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Dragon Quest Builders shouldn’t block free play with the story

One thing that both Dragon Quest Builders games are weird about is the relationship between the story campaign and the free mode.

In DQB1, you can access the free mode (“Terra Incognita”) right away, but many recipes and resources are locked behind completion of the respective chapters of the story campaign. Since the entire point of Terra Incognita is to build freely, this makes the early access a pointless compromise since you have to play through the entire story to unlock everything.

In DQB2, things are more unified and the free mode (“Buildertopia”) is not actually separate from the story mode - instead, you have to complete the story before you can access it. Then the islands where you can build freely (and engage in multiplayer!) become available as destinations.

This feels like needless audience-narrowing to me. Some number of players are interested in the story and some number of players are interested in free play, and these groups overlap but they aren’t identical. I’m here for the story and not the free play (the entire reason I play DQB instead of Minecraft or Terraria or whatever is the context provided by the story and characters) so the games do work for me, as I can finish the story and then just stop. And players who want both, specifically in this order, are of course well-served. But players who don’t care about the story and just want to build freely in a Dragon Quest world are still obliged to play through what amounts to a full-length RPG before they can get what they want. This isn’t going to be worth it for many such players, and they won’t buy the game.

In DQB2 it’s even worse, since the Buildertopias feature the series’s only actual multiplayer so far. Want to play DQB2 with your friends? I hope you all want to play through the 45+ hour-long story first! (Can you imagine if Call of Duty made players finish a campaign that long before it let them online? Or if Smash made you finish World of Light first?) This can get in the way even if you do want to play the story - I played on PS4 and then found out a friend had the game on Switch, and if I could have jumped straight in to multiplayer I might have double-dipped so we could play together. But I’m not willing to pay full price for the game again and put that much time into repeating content again. And can you imagine how frustrating it would be to lose your save (which can happen for many reasons that are not the player’s fault) and then not be able to go play with your friends anymore unless you replayed the entire story?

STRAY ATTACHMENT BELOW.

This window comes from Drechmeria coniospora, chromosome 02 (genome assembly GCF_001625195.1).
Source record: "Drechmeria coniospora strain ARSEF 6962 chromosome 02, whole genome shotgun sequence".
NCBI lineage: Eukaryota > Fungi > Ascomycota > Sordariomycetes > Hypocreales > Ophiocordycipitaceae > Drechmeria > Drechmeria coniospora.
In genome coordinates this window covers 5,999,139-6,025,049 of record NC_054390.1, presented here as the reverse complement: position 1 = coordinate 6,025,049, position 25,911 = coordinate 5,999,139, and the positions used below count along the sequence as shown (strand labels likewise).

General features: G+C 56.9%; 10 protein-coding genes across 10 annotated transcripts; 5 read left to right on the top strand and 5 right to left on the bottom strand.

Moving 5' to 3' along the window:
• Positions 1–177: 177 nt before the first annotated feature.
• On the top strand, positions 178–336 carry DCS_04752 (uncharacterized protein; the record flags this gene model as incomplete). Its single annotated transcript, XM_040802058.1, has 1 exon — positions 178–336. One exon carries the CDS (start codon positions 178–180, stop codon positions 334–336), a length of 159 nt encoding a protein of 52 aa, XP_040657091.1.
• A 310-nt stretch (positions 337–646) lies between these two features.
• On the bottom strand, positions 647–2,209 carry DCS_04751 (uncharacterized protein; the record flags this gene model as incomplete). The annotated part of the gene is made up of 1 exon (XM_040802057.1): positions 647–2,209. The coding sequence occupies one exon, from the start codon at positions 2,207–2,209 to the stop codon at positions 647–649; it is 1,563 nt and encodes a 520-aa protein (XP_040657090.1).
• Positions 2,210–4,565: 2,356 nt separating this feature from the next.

Maybe there’s something I’m missing, but I just don’t see a compelling reason to constrain the gameplay this much when the styles are so different. In my view, the player should have full access to free play with all recipes and materials attainable in that mode, without ever having to start the campaign. I personally wouldn’t use this, but from comments I’ve read online, plenty of players would, and this seems like an easy way to increase the game’s audience without sacrificing anything.

#gaming #video games #Dragon Quest Builders #Dragon Quest Builders 2 #forced playstyles #multiplayer